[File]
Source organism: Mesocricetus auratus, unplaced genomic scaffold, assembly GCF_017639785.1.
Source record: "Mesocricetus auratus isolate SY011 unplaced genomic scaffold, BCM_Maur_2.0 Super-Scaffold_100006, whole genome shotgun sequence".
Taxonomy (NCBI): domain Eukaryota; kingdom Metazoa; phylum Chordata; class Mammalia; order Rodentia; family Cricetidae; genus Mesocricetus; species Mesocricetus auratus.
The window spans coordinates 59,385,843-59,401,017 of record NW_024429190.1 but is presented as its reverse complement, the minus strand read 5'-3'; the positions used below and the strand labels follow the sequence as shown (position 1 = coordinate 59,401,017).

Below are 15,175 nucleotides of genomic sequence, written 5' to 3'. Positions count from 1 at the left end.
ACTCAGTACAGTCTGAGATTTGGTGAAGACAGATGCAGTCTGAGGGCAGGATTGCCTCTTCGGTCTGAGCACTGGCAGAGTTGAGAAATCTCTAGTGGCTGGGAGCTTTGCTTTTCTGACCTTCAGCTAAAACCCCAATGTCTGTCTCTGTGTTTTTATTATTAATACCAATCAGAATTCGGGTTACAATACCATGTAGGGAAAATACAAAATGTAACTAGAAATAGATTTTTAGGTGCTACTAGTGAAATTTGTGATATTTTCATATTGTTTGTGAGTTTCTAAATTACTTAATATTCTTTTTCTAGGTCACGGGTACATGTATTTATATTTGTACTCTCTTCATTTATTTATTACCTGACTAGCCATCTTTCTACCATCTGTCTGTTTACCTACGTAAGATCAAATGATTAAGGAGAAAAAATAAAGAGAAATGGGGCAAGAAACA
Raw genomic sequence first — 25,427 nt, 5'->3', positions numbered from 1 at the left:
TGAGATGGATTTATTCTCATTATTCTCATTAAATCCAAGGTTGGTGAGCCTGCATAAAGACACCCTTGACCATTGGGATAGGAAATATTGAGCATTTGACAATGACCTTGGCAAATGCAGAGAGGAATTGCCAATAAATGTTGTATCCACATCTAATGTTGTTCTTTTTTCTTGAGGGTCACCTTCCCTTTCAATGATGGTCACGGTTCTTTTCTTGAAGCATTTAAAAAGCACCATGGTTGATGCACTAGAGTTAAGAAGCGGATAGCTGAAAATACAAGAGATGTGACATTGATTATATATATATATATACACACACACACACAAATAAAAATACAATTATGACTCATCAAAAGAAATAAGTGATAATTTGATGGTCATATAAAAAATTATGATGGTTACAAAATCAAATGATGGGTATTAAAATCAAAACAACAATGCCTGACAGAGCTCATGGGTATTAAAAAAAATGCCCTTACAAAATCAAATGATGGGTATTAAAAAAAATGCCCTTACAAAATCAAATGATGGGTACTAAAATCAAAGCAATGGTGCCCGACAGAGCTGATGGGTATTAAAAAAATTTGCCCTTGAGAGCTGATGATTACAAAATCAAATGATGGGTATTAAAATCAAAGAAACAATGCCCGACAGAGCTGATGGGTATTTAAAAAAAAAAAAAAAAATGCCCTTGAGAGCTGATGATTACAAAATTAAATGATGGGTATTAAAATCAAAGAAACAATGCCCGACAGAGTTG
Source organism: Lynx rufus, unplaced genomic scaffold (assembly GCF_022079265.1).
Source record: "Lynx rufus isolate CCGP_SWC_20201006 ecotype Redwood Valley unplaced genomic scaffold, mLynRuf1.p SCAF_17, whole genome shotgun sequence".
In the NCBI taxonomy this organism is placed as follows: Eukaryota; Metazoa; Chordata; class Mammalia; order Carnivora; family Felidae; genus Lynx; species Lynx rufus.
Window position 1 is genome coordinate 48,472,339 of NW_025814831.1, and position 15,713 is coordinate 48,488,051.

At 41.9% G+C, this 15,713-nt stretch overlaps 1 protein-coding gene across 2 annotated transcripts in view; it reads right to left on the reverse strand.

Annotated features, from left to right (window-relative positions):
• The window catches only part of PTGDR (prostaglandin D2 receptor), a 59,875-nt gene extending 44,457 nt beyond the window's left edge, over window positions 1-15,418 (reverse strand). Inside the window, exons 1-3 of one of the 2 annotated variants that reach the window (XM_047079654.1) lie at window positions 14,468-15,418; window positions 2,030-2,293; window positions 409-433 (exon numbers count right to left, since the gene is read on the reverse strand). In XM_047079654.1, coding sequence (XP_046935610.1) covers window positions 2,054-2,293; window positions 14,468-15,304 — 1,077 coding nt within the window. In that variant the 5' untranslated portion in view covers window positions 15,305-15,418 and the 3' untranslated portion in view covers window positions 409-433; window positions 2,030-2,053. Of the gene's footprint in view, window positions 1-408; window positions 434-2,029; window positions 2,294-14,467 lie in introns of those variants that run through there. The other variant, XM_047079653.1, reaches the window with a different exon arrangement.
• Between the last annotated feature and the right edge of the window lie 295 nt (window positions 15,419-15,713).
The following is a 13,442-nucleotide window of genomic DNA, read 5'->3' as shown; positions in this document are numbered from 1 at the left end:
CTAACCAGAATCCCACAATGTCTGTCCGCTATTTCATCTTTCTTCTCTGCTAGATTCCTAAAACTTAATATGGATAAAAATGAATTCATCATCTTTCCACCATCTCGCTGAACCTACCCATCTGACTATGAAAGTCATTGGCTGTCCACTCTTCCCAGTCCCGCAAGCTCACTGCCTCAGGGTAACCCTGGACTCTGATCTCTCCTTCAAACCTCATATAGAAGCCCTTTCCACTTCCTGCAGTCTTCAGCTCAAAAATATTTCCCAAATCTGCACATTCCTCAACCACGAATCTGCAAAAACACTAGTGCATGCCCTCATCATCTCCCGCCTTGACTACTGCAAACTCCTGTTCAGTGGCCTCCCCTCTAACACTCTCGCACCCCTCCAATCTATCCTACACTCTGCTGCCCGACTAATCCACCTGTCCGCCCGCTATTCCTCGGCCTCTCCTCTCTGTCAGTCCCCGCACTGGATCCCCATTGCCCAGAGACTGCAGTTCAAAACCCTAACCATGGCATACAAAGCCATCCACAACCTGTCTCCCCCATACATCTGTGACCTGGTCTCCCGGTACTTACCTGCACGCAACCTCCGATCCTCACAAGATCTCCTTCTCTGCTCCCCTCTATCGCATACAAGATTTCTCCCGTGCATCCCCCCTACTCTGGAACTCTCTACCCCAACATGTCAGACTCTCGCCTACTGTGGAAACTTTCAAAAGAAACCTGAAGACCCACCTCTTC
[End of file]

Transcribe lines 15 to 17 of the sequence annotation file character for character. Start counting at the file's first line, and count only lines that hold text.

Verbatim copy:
• The window catches only part of PTGDR (prostaglandin D2 receptor), a 59,875-nt gene extending 44,457 nt beyond the window's left edge, over window positions 1-15,418 (reverse strand). Inside the window, exons 1-3 of one of the 2 annotated variants that reach the window (XM_047079654.1) lie at window positions 14,468-15,418; window positions 2,030-2,293; window positions 409-433 (exon numbers count right to left, since the gene is read on the reverse strand). In XM_047079654.1, coding sequence (XP_046935610.1) covers window positions 2,054-2,293; window positions 14,468-15,304 — 1,077 coding nt within the window. In that variant the 5' untranslated portion in view covers window positions 15,305-15,418 and the 3' untranslated portion in view covers window positions 409-433; window positions 2,030-2,053. Of the gene's footprint in view, window positions 1-408; window positions 434-2,029; window positions 2,294-14,467 lie in introns of those variants that run through there. The other variant, XM_047079653.1, reaches the window with a different exon arrangement.
• Between the last annotated feature and the right edge of the window lie 295 nt (window positions 15,419-15,713).
The following is a 13,442-nucleotide window of genomic DNA, read 5'->3' as shown; positions in this document are numbered from 1 at the left end: